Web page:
Sadistic Types can't wait to find an excuse to punish. Punishment causes fear and the threat of punishment maintains this fear. Creating fear, as a way of controlling the victim, is their goal.

That means that Sadistic Types might engage in the most heinous of acts within days of a new relationship, picking up right where their last relationship ended. Sadistic personalities often forgo the honeymoon stage so common to Cycle of Violence participants and do not give in to guilt, remorse, or take responsibility for their actions. They simply control every aspect of their victim's world using fear, threats, guilt, torture, manipulation, embarrassment, and even the law.

My observations regarding numerous batterers and abusers regardless of gender, age, mental acuity, and sexual preference is that Sadistic characteristics generally consist of the following (not all of these need to be present, each of these are clues towards sadistic type of behavior):

  •  Negative self-esteem and insecurity issues, which they attempt to overcompensate by projecting false power, and the development of narcissism.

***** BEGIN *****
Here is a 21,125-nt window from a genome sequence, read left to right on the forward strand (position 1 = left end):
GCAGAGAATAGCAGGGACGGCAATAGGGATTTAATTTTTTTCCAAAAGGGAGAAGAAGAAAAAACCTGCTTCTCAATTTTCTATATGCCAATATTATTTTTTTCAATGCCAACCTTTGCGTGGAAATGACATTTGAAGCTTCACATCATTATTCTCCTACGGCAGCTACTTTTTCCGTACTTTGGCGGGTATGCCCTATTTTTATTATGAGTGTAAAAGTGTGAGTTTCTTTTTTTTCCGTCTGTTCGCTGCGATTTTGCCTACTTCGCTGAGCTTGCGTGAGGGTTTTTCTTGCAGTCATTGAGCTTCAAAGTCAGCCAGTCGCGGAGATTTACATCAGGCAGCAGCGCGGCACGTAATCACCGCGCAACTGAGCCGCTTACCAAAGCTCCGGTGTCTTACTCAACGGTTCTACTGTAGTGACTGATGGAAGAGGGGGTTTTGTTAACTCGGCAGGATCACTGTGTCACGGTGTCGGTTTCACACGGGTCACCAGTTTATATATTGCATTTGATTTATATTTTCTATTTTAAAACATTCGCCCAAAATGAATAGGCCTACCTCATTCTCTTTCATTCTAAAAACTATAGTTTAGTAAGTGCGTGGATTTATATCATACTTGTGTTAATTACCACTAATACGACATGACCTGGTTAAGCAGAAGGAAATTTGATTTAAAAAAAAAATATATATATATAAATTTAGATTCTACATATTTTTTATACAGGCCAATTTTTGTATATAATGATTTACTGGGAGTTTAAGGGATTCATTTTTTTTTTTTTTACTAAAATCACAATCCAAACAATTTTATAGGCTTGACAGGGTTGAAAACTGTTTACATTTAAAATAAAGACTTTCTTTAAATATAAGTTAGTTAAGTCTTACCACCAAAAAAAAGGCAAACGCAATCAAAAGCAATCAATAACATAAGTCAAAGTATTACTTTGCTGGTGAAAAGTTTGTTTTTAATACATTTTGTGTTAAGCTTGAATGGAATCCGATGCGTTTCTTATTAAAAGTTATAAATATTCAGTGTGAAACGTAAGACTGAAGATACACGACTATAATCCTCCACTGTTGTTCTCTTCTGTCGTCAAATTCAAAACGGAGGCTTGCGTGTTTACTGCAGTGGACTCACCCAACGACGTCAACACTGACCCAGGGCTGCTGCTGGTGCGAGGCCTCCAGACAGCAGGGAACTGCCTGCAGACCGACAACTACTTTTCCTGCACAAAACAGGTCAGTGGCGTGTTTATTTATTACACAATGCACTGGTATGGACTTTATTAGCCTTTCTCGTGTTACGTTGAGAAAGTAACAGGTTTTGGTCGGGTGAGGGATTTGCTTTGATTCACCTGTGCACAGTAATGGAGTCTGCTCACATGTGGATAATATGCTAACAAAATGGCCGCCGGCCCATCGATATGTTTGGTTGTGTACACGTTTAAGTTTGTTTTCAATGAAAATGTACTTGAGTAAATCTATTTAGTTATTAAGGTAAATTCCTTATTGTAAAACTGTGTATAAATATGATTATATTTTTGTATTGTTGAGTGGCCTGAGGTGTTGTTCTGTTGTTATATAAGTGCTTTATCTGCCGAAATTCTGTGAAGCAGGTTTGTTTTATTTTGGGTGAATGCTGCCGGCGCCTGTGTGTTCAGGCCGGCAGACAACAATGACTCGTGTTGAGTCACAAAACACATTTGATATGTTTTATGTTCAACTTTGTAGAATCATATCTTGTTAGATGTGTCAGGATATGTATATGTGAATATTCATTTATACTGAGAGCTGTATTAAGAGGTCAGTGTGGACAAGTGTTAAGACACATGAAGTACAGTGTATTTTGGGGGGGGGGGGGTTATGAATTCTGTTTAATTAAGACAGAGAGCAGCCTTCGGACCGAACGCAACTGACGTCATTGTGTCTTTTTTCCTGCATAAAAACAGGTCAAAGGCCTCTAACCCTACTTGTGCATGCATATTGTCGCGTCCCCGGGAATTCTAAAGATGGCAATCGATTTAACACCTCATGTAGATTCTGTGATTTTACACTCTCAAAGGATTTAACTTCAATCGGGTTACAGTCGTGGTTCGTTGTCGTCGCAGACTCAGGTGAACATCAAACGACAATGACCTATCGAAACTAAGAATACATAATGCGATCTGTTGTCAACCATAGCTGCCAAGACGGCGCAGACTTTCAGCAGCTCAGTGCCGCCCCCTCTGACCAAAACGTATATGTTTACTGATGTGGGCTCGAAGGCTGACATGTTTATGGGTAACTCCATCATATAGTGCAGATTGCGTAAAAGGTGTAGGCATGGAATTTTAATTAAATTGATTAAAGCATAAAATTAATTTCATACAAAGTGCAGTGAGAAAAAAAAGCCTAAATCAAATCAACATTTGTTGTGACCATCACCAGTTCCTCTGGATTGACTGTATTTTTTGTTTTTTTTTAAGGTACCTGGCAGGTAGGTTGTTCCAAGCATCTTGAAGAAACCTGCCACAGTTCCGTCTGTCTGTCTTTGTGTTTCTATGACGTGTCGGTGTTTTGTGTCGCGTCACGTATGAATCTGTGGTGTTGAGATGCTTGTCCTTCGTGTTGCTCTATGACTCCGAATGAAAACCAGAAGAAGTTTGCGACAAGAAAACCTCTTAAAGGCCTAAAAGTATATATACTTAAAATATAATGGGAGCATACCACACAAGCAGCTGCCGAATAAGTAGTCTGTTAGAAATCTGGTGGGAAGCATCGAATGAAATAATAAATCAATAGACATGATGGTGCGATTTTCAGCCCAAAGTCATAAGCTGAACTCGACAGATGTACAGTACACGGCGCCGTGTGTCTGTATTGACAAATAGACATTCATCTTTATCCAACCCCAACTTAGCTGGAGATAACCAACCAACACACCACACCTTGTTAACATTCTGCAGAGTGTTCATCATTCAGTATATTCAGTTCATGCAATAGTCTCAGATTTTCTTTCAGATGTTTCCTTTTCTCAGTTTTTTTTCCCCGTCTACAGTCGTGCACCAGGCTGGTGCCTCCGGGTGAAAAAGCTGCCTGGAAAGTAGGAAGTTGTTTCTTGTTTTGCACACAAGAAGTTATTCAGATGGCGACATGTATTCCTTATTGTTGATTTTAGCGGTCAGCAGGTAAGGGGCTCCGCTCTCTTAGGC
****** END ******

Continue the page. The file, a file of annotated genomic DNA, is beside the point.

• Belief in a traditional family structure where the abuser dominates their partner and forces obedience.
  • Blames others for their actions and inactions.
  • Pathological jealousy.
  • Belief that violent behavior is justified and does not need to be punished.
  • Holds hostages, i.e. withholding activities, transportation, the ability to communicate, a driver's license, or money.
  • Uses children as pawns - undermining good parenting, telling lies, picking up, moving, or dropping off children unexpectedly, and commonly holding children as hostages.
  • Decides what the partner can and can't do, with whom they can and can't communicate, and making judgments for them.
  • Always checks on where partners went, what they did,  and who they called and saw.
  • Punishes the innocent, to include children, pets, and bystanders.
  • Detail oriented and focuses on the rules. Although, their rules do not apply to themselves.
  • Uses physical torture, kidnapping, rape, and beatings (often for any reason and for no reason).
  • Has uncontrollable and unpredictable violent rages.